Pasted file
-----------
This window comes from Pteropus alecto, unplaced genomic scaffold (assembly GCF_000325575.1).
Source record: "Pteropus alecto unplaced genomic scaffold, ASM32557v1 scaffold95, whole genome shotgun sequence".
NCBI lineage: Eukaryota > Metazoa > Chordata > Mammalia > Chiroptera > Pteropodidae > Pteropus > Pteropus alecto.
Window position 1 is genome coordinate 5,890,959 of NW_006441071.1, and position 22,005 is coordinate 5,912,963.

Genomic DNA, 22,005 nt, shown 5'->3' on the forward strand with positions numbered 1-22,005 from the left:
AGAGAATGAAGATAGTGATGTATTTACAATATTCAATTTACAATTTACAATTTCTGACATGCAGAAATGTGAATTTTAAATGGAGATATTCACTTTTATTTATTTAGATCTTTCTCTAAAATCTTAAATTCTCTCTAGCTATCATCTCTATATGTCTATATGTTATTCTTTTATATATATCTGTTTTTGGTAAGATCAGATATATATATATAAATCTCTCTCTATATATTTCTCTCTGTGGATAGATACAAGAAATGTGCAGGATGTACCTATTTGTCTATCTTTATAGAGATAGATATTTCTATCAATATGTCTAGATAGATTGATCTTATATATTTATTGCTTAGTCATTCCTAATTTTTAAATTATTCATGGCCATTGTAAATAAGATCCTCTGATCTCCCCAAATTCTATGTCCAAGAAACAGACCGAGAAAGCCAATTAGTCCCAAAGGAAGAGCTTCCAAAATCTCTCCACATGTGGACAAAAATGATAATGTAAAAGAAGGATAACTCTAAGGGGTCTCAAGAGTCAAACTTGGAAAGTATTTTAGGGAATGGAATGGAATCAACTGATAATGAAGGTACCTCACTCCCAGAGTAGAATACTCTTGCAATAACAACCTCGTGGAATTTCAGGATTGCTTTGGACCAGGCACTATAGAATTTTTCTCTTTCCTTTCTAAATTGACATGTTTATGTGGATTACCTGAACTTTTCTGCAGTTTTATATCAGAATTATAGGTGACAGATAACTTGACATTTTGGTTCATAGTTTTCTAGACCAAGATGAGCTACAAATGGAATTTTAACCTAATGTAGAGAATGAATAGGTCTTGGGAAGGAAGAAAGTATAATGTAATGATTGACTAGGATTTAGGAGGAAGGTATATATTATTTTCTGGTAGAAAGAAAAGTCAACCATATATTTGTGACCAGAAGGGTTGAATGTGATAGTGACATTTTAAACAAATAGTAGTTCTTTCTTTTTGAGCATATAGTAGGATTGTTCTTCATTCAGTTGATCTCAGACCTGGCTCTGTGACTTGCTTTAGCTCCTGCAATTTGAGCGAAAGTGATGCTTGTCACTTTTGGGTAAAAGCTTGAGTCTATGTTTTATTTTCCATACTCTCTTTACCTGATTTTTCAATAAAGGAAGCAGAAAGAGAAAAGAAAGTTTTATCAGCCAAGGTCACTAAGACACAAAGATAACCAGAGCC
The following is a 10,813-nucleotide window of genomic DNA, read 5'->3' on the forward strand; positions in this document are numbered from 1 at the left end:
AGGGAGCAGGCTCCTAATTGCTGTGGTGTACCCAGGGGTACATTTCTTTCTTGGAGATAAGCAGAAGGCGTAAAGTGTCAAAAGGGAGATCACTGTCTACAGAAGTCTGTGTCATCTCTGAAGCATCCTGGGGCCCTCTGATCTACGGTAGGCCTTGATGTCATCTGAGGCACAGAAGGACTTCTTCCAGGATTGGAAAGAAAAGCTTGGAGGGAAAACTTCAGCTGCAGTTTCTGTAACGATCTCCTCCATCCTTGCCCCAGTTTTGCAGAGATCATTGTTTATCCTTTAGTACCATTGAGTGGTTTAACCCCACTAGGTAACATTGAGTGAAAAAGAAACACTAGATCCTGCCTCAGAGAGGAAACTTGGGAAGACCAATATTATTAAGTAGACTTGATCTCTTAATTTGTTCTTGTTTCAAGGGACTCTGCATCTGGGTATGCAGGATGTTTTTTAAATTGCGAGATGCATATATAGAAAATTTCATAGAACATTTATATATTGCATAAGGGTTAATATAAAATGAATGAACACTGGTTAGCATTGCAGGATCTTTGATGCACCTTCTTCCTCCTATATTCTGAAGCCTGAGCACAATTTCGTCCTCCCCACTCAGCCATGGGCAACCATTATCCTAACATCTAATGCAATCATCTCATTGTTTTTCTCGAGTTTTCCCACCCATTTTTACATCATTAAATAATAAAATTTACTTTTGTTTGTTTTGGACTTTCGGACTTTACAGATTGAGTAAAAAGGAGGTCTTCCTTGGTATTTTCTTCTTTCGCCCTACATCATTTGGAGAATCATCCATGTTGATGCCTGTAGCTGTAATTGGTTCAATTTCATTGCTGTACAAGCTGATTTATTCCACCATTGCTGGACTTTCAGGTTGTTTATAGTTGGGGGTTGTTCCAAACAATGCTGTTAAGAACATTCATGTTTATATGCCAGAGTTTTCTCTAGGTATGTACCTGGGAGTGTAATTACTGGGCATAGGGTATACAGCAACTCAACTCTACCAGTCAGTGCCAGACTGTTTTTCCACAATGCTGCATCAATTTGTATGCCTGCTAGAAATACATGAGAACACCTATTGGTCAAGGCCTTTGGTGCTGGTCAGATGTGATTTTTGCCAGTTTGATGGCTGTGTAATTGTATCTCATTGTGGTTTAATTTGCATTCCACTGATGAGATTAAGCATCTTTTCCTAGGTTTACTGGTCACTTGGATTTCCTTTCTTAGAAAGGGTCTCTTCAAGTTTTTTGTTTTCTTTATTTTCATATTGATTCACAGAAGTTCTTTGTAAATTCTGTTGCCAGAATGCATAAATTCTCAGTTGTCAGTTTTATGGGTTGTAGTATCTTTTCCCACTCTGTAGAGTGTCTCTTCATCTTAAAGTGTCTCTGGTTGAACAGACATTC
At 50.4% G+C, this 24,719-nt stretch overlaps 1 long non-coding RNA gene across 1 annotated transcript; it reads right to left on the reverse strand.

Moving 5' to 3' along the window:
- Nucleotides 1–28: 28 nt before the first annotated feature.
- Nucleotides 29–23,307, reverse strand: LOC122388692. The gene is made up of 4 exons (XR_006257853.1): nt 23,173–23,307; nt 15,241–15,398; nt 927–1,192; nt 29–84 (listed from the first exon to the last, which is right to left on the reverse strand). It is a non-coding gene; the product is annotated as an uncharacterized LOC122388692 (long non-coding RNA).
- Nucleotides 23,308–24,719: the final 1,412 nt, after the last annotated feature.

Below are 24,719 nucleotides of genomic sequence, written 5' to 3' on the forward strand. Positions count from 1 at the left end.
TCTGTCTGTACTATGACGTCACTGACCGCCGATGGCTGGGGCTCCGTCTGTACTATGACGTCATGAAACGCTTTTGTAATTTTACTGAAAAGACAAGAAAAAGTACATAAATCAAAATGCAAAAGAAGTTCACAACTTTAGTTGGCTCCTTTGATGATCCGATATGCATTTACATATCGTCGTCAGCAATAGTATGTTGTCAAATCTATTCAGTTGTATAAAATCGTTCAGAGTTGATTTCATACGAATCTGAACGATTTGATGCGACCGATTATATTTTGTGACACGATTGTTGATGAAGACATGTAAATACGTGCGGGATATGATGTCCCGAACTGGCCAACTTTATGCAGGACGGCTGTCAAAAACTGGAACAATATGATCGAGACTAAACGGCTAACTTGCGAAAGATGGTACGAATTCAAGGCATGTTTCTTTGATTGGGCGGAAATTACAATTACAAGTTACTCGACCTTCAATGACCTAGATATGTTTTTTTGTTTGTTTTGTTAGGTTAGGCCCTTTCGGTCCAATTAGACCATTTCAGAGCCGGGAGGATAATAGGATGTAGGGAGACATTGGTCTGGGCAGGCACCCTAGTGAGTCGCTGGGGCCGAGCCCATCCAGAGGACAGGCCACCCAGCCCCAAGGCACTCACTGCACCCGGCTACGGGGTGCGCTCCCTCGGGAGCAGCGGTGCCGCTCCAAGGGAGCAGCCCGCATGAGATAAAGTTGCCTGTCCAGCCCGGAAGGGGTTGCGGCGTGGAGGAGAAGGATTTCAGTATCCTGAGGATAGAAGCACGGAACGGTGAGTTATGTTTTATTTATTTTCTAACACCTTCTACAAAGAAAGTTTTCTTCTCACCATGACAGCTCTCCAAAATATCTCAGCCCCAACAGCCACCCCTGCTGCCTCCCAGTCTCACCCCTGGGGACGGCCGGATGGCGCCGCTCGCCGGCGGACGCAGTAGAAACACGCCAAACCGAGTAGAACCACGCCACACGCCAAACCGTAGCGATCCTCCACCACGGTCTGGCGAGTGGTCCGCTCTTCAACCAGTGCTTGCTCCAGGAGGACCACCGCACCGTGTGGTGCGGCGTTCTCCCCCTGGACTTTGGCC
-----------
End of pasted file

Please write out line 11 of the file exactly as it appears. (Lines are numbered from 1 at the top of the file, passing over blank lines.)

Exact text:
- Nucleotides 1–28: 28 nt before the first annotated feature.